BirdLife Australia loves its volunteers
At BirdLife Australia we often boast about our ‘army of volunteers’, and we’re justly proud of what we have achieved together. Without the formidable contribution from our many volunteers, so many of Australia’s threatened birds would have flown under the radar, and would be silently heading towards extinction.
BirdLife Australia’s vast Birdata database is filled with information contributed by volunteers. Thank you. Without it, we wouldn’t have been able to advise the Australian government about the decline in the population of Australasian Bitterns, for instance. As a result of our informed advocacy, the species was classified as Endangered, and it now has all the protection that goes with being recognised as a threatened species.
Without our volunteers’ input, the bitterns would have no safeguards at all. It’s the same with Curlew Sandpipers, Great Knots, Eastern Curlews. Thanks to data collected during BirdLife Australia’s Shorebirds 2020 surveys, all these shorebirds have been classified as Critically Endangered in recent years. And how was the data collected? By volunteers, of course!
Although volunteers help us keep tabs on how Australia’s birds are faring, volunteering is not all about counting threatened black-cockatoos or looking for rare parrots. Dedicated volunteers protect the nests of Hooded Plovers on our ocean beaches, remove invasive weeds from the breeding colonies of Little Terns, and help revegetate farmland for Regent Honeyeaters.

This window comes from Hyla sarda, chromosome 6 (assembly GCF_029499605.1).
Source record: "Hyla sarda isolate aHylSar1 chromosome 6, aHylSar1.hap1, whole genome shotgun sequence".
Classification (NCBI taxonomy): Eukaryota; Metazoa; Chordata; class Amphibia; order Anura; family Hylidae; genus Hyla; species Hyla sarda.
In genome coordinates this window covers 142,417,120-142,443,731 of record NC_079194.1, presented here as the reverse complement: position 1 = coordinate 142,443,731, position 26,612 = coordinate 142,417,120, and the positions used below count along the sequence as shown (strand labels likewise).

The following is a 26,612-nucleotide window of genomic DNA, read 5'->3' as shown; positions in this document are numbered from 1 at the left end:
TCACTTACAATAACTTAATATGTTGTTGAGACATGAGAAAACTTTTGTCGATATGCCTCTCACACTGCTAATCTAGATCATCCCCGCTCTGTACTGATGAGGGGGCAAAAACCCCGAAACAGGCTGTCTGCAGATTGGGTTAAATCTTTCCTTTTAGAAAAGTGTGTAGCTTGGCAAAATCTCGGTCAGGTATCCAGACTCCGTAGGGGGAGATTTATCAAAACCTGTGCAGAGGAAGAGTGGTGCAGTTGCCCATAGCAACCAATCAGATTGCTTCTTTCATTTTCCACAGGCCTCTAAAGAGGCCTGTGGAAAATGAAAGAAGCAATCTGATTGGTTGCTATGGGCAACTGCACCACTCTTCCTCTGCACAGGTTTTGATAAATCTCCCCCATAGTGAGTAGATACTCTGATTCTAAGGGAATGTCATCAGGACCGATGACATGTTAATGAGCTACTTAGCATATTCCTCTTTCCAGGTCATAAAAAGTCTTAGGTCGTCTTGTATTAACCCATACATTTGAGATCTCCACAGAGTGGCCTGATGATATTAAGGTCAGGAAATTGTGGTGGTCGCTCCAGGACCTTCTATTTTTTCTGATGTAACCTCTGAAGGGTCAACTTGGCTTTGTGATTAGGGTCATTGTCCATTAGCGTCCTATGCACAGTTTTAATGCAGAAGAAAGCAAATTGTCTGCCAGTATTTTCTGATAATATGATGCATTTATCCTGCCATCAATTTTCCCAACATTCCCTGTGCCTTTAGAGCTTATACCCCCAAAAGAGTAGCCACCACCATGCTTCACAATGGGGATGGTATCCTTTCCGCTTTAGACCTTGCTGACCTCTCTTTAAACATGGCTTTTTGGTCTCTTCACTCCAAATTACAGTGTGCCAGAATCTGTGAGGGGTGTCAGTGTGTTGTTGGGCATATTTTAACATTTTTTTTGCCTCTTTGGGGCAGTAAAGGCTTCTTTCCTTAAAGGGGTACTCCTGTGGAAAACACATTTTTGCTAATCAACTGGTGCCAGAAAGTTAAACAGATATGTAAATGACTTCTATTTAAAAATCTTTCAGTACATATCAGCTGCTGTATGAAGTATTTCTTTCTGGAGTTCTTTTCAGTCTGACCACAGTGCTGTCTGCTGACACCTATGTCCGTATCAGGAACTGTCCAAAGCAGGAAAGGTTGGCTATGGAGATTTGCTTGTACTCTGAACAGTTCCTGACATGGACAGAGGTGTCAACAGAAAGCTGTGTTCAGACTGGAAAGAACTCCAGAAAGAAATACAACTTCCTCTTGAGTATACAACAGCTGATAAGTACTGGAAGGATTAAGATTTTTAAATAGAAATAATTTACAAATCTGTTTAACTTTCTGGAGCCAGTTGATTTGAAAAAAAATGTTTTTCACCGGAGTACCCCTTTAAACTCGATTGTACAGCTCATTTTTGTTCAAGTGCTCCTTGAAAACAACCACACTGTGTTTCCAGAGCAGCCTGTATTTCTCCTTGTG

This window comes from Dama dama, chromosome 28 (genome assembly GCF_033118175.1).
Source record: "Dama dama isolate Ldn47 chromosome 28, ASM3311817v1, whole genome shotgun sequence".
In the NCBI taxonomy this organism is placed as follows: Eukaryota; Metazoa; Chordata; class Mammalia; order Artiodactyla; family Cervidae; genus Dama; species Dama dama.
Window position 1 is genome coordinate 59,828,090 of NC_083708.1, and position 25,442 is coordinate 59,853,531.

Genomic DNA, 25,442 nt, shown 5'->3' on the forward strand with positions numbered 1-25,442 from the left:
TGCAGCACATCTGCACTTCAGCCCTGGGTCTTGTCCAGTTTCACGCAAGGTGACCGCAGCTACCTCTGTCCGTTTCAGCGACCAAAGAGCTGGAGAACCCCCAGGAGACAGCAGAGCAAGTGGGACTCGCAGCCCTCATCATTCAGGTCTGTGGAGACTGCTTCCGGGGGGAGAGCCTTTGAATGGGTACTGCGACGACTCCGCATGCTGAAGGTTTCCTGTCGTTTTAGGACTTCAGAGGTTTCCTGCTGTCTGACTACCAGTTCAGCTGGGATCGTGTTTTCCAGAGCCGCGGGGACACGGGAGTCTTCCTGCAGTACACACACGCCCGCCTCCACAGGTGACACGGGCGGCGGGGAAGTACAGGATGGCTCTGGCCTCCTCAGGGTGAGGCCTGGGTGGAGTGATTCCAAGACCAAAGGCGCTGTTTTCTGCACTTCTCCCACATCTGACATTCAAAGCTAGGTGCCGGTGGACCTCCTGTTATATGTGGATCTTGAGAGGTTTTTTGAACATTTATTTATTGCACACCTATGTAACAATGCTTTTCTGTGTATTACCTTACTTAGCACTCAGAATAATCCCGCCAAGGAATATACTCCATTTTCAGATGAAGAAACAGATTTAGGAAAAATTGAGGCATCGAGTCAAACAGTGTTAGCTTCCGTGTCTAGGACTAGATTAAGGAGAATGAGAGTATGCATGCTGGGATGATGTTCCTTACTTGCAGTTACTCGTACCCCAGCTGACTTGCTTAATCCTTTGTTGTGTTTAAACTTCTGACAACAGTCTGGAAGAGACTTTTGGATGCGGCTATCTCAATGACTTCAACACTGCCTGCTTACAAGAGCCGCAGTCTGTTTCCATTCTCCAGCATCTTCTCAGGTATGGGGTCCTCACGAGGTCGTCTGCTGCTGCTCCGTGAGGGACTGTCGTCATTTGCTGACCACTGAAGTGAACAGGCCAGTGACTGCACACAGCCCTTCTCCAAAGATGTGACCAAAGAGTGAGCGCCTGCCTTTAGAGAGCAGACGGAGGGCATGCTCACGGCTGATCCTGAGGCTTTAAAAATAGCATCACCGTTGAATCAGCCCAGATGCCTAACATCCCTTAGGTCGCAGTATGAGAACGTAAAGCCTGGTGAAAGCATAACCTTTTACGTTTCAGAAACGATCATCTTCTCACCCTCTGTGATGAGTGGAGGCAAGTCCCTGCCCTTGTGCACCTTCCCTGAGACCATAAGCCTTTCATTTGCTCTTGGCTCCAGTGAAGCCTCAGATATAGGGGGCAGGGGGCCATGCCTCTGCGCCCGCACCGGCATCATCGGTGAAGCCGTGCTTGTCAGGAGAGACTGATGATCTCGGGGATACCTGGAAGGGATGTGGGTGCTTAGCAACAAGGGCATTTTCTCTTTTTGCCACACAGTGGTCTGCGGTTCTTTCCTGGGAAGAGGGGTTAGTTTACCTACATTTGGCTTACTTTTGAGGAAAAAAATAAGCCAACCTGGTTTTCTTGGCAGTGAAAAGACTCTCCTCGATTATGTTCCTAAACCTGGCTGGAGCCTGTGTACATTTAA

As you know, volunteers don’t even have to go outside to contribute. The annual Easter Health-check of Australia’s 315 Key Biodiversity Areas is undertaken by volunteers—it’s all done online, without having to leave the comforts of home. Volunteers also help the Powerful Owl project discover what these nocturnal birds have been eating, by examining the contents of their pellets (it’s much, much more fun than it sounds). And some of our most successful advocacy campaigns have been spearheaded by volunteers.
There are so many ways to become a volunteer. However our volunteers contribute, whether it’s by manning a stall at a festival, trudging through the saltmarsh in search of Orange-bellied Parrots, helping us vet data on a database or contacting a local member of parliament, they provide so many of the pieces which make up the jigsaw that is bird conservation in Australia.
And for that, we thank every one of our volunteers—we couldn’t do it without you.
Image: Carole Doherty surveying Muddy Swamp for Wings on King, King Island by Fiona Blandford